More of the same? Migrant agricultural workers’ health, safety, and legal rights in the COVID-19 context
Keywords:Migrant Agricultural Workers, Health and Health Care, Legal Rights, Service Navigation, Social Support, Barriers, Seasonal Agricultural Worker Program (SAWP), British Columbia (BC), Canada
In this paper, we report on research findings from a cross-sectional survey with 143 primarily Mexican migrant agricultural worker respondents in British Columbia (BC), Canada. Participants reported high rates of experiences of threats and violence by employers, limited faith in the follow-through of both Canadian and country-of-origin authorities when reporting concerns, and a unanimous lack of knowledge in how to file a claim of a legal matter (e.g., housing, human rights violation). Most participants also reported that they believed they would receive poorer health care in relation to their Canadian counterparts and that their privacy would not be protected. While certain indicators, such as knowledge of resources for transportation, translation, and legal advocacy were higher than previous research would suggest, most participants did not feel confident that more serious issues would be addressed if they sought help.
Our results suggest migrant workers in BC report similar, or even higher, rates of experiences and expectations of poor social support, legal protection, and health care in comparison to prior research in this region and elsewhere. While further research would be required to confirm this hypothesis, the impact of COVID-19 on this population is undeniable. Our findings highlight the need for greater regional and provincial commitments to fund targeted services for migrant agricultural workers that address the unique barriers they face. Additionally, greater attention and funding must be dedicated to supporting this population to navigate and access services that already exist. Together, dedicated initiatives could make a major difference for this workforce. Federal investments in support services of this nature would ensure the sustainability of such efforts. In addition, reforms to temporary migrant agricultural programs, such as open work permits and immediate access to permanent residence, would better afford workers opportunities to access the rights and protections that are currently out of reach for many.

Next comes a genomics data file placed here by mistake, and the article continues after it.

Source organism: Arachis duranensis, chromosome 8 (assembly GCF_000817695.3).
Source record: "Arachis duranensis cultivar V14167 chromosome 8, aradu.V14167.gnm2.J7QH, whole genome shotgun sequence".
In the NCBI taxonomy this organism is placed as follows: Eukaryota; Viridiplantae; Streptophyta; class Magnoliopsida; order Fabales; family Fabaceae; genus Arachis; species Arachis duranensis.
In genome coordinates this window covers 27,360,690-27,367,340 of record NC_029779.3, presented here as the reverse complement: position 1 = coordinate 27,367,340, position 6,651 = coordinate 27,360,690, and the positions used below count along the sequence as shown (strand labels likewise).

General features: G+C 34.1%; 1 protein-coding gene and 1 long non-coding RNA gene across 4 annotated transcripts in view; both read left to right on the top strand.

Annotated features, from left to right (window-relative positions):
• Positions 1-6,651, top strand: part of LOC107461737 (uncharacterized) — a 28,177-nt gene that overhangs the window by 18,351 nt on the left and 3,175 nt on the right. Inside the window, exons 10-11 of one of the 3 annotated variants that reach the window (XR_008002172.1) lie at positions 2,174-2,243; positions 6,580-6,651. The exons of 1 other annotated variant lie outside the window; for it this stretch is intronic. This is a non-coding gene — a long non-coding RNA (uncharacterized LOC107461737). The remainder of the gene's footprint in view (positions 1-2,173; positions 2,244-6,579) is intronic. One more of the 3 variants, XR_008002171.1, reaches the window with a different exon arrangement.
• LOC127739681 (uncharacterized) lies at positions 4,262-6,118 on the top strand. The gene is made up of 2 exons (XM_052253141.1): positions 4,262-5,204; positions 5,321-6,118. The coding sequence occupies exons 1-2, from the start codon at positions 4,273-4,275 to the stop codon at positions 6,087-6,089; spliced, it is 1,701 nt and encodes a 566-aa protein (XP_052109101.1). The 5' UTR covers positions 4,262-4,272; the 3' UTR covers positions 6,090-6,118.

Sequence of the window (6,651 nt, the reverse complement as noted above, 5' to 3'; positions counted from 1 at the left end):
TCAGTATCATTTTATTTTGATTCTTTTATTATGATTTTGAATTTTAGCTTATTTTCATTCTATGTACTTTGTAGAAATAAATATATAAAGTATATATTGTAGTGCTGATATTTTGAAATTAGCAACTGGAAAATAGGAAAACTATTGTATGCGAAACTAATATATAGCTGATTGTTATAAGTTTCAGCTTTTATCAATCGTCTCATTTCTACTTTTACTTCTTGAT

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Copyright (c) 2022 C. Susana Caxaj, Amy Cohen, Carlos Colindres
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